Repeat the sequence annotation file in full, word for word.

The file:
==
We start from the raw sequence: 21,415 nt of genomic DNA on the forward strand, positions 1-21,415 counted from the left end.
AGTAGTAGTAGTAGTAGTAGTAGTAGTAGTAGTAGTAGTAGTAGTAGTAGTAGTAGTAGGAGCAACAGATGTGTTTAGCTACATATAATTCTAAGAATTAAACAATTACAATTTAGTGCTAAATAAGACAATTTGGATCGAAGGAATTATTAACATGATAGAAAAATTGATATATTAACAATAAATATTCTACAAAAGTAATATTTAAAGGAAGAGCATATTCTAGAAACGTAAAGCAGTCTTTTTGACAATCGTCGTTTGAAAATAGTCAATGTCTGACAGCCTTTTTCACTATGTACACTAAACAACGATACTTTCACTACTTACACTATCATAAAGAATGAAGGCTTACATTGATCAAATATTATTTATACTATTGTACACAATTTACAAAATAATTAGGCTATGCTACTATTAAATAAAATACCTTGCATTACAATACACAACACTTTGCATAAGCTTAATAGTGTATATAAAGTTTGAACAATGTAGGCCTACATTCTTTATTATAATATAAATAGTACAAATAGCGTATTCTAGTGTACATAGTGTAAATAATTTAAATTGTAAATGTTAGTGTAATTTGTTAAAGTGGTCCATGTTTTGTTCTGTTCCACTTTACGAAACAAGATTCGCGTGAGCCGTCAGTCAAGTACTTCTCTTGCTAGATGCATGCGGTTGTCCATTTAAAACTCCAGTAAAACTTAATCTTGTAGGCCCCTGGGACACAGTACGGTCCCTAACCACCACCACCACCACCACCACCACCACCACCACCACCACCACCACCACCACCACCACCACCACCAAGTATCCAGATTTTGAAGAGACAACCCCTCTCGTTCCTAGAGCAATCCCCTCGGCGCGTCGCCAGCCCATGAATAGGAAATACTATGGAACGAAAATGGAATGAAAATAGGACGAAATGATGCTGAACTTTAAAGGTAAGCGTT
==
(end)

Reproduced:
We start from the raw sequence: 21,415 nt of genomic DNA on the forward strand, positions 1-21,415 counted from the left end.
AGTAGTAGTAGTAGTAGTAGTAGTAGTAGTAGTAGTAGTAGTAGTAGTAGTAGTAGTAGGAGCAACAGATGTGTTTAGCTACATATAATTCTAAGAATTAAACAATTACAATTTAGTGCTAAATAAGACAATTTGGATCGAAGGAATTATTAACATGATAGAAAAATTGATATATTAACAATAAATATTCTACAAAAGTAATATTTAAAGGAAGAGCATATTCTAGAAACGTAAAGCAGTCTTTTTGACAATCGTCGTTTGAAAATAGTCAATGTCTGACAGCCTTTTTCACTATGTACACTAAACAACGATACTTTCACTACTTACACTATCATAAAGAATGAAGGCTTACATTGATCAAATATTATTTATACTATTGTACACAATTTACAAAATAATTAGGCTATGCTACTATTAAATAAAATACCTTGCATTACAATACACAACACTTTGCATAAGCTTAATAGTGTATATAAAGTTTGAACAATGTAGGCCTACATTCTTTATTATAATATAAATAGTACAAATAGCGTATTCTAGTGTACATAGTGTAAATAATTTAAATTGTAAATGTTAGTGTAATTTGTTAAAGTGGTCCATGTTTTGTTCTGTTCCACTTTACGAAACAAGATTCGCGTGAGCCGTCAGTCAAGTACTTCTCTTGCTAGATGCATGCGGTTGTCCATTTAAAACTCCAGTAAAACTTAATCTTGTAGGCCCCTGGGACACAGTACGGTCCCTAACCACCACCACCACCACCACCACCACCACCACCACCACCACCACCACCACCACCACCACCACCACCAAGTATCCAGATTTTGAAGAGACAACCCCTCTCGTTCCTAGAGCAATCCCCTCGGCGCGTCGCCAGCCCATGAATAGGAAATACTATGGAACGAAAATGGAATGAAAATAGGACGAAATGATGCTGAACTTTAAAGGTAAGCGTT